Sound familiar? We’ve written many times about this exact phenomenon in reference to Florida Citizens and also the Florida Hurricane Catastrophe Fund, where the state backed insurers have been prohibited from raising rates to reflect the true risk a policy faces. This has led to some dislocation in the market in Florida both in insurance and the reinsurance market, making it difficult for other insurers to operate and for reinsurers to participate in the residual market risks. As we said, this is changing gradually and reinsurance is becoming more of a focus for the insurers of last resort as they come under increasing pressure to take the burden off the state and their policyholders. Interestingly, as many of our readers will be aware, Florida Citizens has recently begun to take on more reinsurance coverage including the massive Everglades Re Ltd. catastrophe bond, so perhaps the size of the exposure is beginning to be taken more seriously.

In the 2005 hurricane season, private reinsurers only shouldered around 45% of the total hurricane insurance losses. The rest was covered by subsidies, assessments and post-event bond issuance. That’s not sustainable, particularly not in a world where subsidies may be cut, assessments may make insurance unaffordable and post-event bonds may actually be very difficult to sell.

The report from the I.I.I. concludes that there are a number of issues that need addressing as the residual insurance market of last resort becomes more the insurance market of first choice, or even only choice, in some U.S. states. One of the main risks they see is a lack of risk transfer as risks are concentrated on the state itself or on its property owners. A massive hurricane hitting a coastal U.S. state will make this phenomenon evident to all and could result in major issues within the U.S. and global re/insurance market.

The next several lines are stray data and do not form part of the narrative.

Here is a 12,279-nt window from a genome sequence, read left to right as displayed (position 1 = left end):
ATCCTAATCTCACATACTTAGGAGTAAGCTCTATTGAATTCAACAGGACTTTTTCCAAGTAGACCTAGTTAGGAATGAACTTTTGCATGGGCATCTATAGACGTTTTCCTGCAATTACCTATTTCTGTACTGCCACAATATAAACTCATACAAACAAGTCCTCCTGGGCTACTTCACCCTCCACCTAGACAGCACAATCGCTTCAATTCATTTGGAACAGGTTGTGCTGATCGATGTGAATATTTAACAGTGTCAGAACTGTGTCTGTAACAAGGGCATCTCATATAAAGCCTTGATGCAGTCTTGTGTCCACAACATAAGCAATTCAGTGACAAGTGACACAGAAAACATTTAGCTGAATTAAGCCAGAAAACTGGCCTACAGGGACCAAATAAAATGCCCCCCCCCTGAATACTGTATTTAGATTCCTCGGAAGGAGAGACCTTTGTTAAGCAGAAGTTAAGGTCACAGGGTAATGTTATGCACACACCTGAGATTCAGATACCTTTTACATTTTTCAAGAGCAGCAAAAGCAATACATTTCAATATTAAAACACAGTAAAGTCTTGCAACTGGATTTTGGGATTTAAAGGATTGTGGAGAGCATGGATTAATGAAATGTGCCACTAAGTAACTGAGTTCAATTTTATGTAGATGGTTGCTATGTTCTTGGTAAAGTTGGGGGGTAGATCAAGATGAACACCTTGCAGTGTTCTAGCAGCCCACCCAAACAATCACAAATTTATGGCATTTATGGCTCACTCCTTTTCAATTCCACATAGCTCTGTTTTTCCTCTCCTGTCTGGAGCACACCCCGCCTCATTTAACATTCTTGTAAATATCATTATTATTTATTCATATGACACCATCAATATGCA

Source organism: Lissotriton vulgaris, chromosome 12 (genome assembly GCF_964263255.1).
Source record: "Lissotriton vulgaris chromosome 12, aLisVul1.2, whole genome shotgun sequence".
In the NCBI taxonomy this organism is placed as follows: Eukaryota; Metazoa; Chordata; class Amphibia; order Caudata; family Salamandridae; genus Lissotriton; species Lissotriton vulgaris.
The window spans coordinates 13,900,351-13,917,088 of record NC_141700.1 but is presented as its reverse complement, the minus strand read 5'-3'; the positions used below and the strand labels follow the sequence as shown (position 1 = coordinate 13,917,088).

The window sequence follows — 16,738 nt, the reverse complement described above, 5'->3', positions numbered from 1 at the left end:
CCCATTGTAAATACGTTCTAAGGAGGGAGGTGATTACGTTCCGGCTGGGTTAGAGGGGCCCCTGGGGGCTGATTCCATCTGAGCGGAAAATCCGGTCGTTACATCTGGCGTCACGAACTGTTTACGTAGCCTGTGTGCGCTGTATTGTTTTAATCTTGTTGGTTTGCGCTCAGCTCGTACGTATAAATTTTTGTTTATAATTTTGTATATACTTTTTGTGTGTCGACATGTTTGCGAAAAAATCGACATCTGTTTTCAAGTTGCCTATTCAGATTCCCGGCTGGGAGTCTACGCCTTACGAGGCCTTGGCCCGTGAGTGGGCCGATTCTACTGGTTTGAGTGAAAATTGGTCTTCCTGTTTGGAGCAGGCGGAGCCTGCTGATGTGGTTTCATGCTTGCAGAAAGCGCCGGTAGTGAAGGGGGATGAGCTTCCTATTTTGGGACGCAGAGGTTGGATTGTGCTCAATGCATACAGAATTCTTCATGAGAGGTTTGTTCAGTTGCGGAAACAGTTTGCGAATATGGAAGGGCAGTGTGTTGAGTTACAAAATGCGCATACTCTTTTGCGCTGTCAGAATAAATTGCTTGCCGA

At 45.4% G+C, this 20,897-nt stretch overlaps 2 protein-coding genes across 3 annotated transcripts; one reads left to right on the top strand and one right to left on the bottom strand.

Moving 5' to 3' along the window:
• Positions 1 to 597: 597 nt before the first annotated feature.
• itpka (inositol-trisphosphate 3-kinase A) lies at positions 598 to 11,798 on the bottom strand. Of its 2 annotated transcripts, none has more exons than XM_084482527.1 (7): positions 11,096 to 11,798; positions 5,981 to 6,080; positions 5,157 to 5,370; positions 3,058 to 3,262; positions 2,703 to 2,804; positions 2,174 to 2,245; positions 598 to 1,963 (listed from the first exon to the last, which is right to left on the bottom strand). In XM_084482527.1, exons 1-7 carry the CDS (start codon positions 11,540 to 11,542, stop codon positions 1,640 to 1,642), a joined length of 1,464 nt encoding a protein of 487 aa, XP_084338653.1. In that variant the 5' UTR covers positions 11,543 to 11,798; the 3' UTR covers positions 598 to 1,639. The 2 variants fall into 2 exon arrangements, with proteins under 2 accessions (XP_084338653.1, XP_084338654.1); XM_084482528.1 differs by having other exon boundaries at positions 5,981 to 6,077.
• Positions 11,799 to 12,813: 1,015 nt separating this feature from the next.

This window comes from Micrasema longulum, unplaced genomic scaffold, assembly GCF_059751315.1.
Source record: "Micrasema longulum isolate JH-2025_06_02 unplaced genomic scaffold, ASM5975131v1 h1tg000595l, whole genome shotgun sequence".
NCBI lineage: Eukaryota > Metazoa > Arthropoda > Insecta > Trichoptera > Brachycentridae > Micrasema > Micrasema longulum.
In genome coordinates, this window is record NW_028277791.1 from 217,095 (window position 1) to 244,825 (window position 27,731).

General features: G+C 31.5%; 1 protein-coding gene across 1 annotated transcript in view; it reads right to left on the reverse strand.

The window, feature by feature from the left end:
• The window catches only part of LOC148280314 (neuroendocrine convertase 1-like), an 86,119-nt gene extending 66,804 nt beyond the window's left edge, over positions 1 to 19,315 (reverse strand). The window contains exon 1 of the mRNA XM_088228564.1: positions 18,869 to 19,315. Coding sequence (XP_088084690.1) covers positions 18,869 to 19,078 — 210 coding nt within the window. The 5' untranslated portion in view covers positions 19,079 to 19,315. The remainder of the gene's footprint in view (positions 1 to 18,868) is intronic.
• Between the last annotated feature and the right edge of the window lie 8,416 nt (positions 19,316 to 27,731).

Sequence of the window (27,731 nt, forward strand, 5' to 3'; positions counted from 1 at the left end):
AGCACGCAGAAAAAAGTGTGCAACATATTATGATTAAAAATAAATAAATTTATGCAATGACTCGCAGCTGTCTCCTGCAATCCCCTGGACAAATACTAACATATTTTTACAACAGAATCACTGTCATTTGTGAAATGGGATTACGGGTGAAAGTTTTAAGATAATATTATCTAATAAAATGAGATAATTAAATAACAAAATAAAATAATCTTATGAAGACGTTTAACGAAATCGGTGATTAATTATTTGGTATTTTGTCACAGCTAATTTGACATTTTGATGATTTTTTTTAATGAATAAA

The report gives a very detailed overview of the current status of the residual property insurance market in the U.S. but doesn’t offer too many solutions to the problem. Risk based pricing is certainly one issue discussed, along with a lack of true risk transfer among these insurers of last resort.

With close to $900 billion of exposure in this part of the insurance market the reinsurance market alone could not provide the capacity required to cover that amount of risk. In fact the only source of cover large enough might be the capital markets. It is likely that we’ll see continuing insistence from policymakers that insurers of last resort acquire private market risk transfer and some of that is likely to follow the example of Florida and Louisiana Citizens (amongst others) and test out the waters in the catastrophe bond and capital markets.

You can find the details of catastrophe bonds issued by some of these insurers of last resort here:

Access the full report from the I.I.I. here.